In the film industry, there’s a notion that actors must carefully navigate between small passion projects and big-budget blockbusters based on IP. It’s the “one for me, one for them” theory. Despite not having complete control (his words, not mine) over his choice of projects, Thomas Mann is successfully carving out a filmography made up of both independent films and commercial pictures.
Over the course of his 12-year career, Mann’s versatility continues to be on full display. He’s appeared in a Sundance hit with Me and Earl and the Dying Girl, a Disney musical in Lady and the Tramp, and an epic monster film in Kong: Skull Island. In his latest film, Chariot, Mann stars in a sci-fi thriller that tackles the idea of reincarnation and if love can transcend time in both the past and future. In conversation with Digital Trends, Mann spoke about the uniqueness of Chariot, working alongside John Malkovich, Project X’s legacy, and a potential future as a director.
Note: This interview has been edited for length and clarity.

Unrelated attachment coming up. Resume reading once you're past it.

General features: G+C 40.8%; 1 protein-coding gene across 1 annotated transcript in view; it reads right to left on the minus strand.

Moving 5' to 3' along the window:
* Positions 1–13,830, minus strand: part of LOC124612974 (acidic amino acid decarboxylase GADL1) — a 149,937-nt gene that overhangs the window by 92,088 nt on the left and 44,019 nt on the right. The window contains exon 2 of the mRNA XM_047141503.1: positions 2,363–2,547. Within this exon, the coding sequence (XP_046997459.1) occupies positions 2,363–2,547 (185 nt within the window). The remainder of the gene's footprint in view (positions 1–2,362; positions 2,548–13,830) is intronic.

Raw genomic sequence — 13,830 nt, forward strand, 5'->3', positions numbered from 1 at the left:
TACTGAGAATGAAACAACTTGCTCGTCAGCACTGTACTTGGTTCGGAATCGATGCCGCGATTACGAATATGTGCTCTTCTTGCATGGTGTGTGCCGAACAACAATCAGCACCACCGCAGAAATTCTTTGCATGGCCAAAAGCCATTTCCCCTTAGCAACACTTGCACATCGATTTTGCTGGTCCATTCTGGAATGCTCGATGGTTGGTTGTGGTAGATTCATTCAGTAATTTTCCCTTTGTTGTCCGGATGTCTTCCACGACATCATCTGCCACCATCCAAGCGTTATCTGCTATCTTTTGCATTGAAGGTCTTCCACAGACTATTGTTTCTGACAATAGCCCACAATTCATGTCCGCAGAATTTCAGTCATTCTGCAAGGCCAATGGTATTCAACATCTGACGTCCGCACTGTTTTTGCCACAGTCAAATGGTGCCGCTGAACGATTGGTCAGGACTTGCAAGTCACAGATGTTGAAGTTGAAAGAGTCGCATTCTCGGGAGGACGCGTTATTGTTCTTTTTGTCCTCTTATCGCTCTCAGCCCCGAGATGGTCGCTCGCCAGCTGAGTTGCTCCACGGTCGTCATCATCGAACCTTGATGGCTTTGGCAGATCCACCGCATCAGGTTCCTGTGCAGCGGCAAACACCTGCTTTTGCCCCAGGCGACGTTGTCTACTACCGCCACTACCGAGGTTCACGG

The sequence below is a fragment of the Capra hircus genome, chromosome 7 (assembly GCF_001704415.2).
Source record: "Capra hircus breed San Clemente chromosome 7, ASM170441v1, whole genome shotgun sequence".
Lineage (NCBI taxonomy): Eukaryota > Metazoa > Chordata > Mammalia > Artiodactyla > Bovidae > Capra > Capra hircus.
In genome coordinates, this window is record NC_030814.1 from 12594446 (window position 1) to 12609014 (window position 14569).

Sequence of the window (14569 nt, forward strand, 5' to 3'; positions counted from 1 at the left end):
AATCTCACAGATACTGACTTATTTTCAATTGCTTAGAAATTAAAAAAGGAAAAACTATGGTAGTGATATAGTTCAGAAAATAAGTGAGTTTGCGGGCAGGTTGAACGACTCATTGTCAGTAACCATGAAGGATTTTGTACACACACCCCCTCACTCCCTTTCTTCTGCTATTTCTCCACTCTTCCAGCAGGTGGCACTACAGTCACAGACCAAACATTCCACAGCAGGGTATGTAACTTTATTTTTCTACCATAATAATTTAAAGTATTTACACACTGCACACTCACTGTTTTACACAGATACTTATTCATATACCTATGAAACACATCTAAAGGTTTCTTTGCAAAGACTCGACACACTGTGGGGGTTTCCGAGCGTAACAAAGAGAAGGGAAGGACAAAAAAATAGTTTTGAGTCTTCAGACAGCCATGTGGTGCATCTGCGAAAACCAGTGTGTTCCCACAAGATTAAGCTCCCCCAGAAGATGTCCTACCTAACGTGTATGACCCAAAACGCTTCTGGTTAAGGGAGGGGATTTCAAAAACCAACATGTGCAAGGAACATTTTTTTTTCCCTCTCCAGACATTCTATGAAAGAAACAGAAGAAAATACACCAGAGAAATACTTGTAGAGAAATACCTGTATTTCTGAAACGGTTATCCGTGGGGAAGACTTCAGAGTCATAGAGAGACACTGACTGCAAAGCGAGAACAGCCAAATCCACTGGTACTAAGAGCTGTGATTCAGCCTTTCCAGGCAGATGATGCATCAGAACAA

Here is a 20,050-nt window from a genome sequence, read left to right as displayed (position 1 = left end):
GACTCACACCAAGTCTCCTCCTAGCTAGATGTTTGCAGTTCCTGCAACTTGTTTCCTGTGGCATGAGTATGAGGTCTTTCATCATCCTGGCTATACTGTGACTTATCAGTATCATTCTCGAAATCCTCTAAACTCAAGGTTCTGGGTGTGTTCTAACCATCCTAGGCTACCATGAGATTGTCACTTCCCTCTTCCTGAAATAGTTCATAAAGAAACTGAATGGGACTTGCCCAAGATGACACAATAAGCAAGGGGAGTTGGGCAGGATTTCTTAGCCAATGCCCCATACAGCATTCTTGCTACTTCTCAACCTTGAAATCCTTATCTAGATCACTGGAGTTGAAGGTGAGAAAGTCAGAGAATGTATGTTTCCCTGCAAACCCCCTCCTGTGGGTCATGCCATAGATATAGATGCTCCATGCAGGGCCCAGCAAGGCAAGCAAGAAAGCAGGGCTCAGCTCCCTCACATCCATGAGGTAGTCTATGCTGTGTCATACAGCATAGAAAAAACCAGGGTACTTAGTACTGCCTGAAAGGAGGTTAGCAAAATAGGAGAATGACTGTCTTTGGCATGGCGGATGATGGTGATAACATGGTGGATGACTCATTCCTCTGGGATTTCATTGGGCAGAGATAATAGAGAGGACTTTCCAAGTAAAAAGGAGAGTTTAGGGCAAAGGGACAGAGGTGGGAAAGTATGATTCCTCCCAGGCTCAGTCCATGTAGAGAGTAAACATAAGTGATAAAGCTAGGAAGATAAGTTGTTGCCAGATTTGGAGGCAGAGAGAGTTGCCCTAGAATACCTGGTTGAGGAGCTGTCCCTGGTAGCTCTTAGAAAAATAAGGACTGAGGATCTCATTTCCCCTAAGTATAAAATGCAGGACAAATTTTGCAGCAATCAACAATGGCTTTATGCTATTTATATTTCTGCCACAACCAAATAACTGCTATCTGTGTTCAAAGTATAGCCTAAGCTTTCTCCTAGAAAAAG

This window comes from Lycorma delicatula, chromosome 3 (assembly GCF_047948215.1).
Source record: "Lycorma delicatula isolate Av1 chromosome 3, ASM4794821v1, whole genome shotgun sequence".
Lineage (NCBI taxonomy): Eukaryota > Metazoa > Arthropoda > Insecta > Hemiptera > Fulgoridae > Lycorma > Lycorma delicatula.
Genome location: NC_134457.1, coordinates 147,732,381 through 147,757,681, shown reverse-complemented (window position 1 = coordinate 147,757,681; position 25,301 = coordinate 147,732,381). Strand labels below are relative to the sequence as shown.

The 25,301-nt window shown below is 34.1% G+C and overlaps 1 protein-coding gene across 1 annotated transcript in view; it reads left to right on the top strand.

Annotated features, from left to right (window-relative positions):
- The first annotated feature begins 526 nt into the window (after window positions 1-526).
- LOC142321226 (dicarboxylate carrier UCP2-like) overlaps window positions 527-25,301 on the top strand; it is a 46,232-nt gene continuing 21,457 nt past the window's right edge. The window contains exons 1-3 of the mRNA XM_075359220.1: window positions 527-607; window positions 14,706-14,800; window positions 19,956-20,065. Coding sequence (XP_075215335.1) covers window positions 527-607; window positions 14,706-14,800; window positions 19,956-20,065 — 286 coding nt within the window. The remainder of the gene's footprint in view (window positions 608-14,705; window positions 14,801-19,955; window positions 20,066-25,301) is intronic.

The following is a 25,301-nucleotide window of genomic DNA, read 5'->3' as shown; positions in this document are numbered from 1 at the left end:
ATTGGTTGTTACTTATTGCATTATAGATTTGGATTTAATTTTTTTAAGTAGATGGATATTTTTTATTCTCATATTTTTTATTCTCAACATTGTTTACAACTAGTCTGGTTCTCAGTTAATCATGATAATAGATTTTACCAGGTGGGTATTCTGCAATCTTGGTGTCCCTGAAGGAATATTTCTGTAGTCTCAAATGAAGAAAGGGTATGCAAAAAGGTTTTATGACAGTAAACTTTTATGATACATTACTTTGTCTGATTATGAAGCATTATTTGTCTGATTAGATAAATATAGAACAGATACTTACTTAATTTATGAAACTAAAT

Digital Trends: How did Chariot come on your radar, and what made you want to take on this role?
Thomas Mann: Well, this came in a really interesting time because it was at the very beginning of 2021, and I had just been inside for a whole year like everyone. The script was just so unique and so bizarre that even after I read it, I was like, “I don’t fully know what this is about, but I kind of like that.” I think there are so many ideas here that I want to see brought to life, and I think I’m right enough for this character that I know I could help do that. So, yeah, it’s just a very unique story and I couldn’t say no.